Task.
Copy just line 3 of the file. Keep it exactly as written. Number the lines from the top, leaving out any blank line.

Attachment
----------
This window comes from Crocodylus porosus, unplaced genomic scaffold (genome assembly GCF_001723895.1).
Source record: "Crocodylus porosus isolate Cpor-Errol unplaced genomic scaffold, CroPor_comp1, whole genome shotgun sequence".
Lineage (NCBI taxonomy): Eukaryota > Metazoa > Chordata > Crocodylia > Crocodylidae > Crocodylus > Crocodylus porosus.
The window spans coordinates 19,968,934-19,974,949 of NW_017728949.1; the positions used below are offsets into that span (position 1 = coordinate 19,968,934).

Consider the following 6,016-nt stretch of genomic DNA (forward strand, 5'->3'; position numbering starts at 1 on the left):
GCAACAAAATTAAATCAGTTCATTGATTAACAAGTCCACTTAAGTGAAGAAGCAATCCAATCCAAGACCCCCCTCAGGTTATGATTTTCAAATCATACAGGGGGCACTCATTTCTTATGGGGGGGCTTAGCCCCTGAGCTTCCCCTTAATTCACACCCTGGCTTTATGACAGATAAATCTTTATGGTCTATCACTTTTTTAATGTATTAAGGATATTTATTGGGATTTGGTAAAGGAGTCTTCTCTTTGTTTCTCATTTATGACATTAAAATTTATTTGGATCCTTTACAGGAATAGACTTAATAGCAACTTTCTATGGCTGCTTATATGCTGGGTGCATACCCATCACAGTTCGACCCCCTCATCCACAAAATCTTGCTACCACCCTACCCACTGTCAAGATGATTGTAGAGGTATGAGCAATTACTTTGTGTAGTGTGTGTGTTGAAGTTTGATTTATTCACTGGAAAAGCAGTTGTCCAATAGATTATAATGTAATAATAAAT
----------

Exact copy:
Lineage (NCBI taxonomy): Eukaryota > Metazoa > Chordata > Crocodylia > Crocodylidae > Crocodylus > Crocodylus porosus.